May 14, 2020
K-State researcher develops cell-based MRI contrast agent for efficient cancer diagnosis
A cell-based magnetic resonance imaging, or MRI, contrast agent can efficiently light up the tumor area, providing crucial diagnostic information for cancer therapy, according to a Kansas State University study recently published in two Royal Society of Chemistry journals, Biomaterial Science and the Journal of Material Chemistry B.
"Our findings suggest that an engineered cell-based MRI contrast agent can provide clinically effective contrast at the site of the tumor or vasculature at a minimal dose thereby differentiating surrounding tissues," said Santosh Aryal, assistant professor of chemistry and principal investigator of the study. "This is a safer and much needed alternative to existing MRI contrast agent."
According to the study's lead author, Sagar Rayamajhi, a graduate student in chemistry, cells release small vesicles, called extracellular vesicles, or EVs, to communicate with each other. The researchers have isolated these vesicles from the immune cell and reconstructed them with contrast agents for efficient cancer diagnosis.
"Due to immune cell origin, these vesicles acquired the properties of immune cell that naturally seeks for disease or inflammatory sites, therefore, reconstructed vesicles can stay for a longer time in blood vasculature to target cancer or disease sites," Rayamajhi said. "We found that by reconstructing the MRI contrast agent in the vesicle system, the contrast enhancement ability increased by more than double. This will allow us to reduce the dosage of clinically used contrast agents about two to three-fold while maintaining contrast in the clinical window."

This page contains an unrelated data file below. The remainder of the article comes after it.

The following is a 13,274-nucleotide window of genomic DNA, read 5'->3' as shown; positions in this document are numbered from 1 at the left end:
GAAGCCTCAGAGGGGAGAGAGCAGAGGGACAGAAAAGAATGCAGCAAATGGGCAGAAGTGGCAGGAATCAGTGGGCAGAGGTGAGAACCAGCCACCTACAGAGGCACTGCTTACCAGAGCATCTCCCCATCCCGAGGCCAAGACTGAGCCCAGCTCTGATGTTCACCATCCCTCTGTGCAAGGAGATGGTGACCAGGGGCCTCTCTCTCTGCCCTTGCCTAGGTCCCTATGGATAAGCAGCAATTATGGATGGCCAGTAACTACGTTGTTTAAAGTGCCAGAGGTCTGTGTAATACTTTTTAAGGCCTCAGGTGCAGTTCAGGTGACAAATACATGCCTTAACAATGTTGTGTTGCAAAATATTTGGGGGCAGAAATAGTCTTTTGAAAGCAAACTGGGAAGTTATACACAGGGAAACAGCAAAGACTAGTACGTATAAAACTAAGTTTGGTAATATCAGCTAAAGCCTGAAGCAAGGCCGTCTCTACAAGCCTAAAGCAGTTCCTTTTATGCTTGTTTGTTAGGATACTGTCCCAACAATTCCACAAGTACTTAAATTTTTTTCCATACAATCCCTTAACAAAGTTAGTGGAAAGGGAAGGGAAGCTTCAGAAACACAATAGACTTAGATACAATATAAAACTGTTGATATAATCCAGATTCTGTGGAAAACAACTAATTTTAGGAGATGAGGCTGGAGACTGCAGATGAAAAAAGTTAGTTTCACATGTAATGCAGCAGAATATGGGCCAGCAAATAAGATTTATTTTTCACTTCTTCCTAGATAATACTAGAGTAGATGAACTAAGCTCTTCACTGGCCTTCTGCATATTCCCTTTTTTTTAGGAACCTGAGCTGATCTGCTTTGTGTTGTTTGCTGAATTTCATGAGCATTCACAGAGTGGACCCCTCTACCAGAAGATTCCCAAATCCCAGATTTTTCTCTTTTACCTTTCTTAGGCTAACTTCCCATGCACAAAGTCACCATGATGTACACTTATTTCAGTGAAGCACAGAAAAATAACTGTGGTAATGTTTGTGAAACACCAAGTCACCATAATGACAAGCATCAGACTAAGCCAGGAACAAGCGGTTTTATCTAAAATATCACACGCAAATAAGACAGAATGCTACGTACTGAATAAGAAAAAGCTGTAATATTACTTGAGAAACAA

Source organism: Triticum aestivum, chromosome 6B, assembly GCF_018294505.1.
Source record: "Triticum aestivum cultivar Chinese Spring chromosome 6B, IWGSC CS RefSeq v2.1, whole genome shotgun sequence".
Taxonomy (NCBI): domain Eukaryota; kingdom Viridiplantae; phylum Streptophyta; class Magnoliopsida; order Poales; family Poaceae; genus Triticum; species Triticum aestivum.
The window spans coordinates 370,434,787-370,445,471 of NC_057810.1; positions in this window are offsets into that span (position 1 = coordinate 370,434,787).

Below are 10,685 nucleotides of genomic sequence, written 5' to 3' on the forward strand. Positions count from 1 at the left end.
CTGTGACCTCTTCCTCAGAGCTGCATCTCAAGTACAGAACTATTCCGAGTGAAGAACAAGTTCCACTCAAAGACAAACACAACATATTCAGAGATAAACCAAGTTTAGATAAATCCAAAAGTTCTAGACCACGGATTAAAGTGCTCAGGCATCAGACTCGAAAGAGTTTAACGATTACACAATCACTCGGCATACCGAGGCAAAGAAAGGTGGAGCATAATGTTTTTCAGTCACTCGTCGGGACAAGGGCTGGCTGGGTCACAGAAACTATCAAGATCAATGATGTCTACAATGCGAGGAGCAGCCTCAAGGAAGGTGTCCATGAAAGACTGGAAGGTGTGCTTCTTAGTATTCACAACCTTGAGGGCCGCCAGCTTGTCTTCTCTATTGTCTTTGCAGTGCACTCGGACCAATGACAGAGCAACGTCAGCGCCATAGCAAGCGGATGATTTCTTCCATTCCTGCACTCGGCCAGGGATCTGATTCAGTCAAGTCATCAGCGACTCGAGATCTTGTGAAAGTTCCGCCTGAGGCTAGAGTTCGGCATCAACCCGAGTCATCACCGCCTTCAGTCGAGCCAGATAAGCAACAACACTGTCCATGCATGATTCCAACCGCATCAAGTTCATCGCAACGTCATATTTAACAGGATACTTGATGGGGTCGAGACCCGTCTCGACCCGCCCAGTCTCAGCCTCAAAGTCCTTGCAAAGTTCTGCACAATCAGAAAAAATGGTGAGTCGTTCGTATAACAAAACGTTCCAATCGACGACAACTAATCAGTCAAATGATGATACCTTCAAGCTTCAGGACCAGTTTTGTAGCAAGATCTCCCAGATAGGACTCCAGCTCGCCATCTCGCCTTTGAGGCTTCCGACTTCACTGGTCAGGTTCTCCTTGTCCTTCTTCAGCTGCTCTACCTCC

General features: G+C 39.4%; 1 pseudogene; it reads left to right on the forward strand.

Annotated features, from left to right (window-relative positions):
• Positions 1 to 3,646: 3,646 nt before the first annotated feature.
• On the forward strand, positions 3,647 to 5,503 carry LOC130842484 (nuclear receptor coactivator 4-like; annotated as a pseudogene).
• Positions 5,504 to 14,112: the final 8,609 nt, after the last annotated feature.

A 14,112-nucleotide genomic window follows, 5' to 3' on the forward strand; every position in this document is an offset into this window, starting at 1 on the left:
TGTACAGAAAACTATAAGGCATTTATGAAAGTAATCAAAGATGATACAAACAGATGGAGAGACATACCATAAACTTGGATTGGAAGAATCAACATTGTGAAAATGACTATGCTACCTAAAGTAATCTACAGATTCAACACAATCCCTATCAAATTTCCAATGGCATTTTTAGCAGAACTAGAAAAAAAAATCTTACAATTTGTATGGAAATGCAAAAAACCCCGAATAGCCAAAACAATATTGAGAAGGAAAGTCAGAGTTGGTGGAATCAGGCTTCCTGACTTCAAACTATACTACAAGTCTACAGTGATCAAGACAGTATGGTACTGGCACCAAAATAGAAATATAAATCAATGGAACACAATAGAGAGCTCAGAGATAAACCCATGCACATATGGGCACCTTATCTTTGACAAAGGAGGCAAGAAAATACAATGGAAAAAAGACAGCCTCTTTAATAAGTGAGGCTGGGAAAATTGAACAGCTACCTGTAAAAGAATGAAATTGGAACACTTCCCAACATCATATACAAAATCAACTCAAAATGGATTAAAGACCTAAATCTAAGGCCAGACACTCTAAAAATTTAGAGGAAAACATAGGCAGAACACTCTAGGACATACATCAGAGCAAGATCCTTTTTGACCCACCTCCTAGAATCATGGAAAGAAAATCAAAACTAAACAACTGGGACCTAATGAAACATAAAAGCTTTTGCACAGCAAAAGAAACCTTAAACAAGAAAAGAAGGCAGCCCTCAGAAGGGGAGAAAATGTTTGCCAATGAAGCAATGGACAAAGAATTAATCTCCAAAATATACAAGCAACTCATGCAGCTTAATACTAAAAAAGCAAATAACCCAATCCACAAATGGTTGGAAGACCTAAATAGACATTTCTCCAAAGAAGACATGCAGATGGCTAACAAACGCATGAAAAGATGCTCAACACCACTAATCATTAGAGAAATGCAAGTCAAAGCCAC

Rayamajhi said this discovery is important because the current agent used in MRIs is based on gadolinium metal, which can pose a safety issue. The researcher's proposed cell-based MRI contrast agent may be a good alternative for diagnostic imaging.
"The beauty of this study is the optimized use of surface functionalization strategies to engineer magnetic functionalization in EVs while maintaining its membrane integrity," Aryal said.
There are various methods — physical, biological or chemical — to change the surface of extracellular vesicles to add a desired function. Each method comes with specific advantage and disadvantages.
"There is no perfect method," Aryal said. "But, if we choose smartly a combination of two approaches, then, maybe we can get what we want. And, that’s what we did here by combining chemical strategy to synthesize a lipid probe with magnetic contrast agent gadolinium and physical strategy to incorporate the lipid probe in the lipid bilayer of EVs. This is a beautiful combinatorial approach that incorporated magnetic property in EVs while retaining its structural and functional integrity."
In addition to Aryal and Rayamajhi, co-authors include graduate student Ramesh Marasini, chemistry graduate alumnus Tuyen Nguyen, Brandon Plattner, pathologist and clinical associate professor at the Veterinary Diagnostic Lab and David Biller, radiologist and professor of clinical sciences in College of Veterinary Medicine.
This research was supported by the Johnson Cancer Research Center and University Small Research Grants and made possible with the new clinical MRI 3Tesla system in the College of Veterinary Medicine. The researchers add a special thanks to Scott VanAmburg, MRI and radiologic technologist, Veterinary Health Center for his assistance in MRI experiments.
The researcher's next goal is to use a similar cell-based MRI contrast agent for the early mapping of metastasis to improve the cancer survival rate.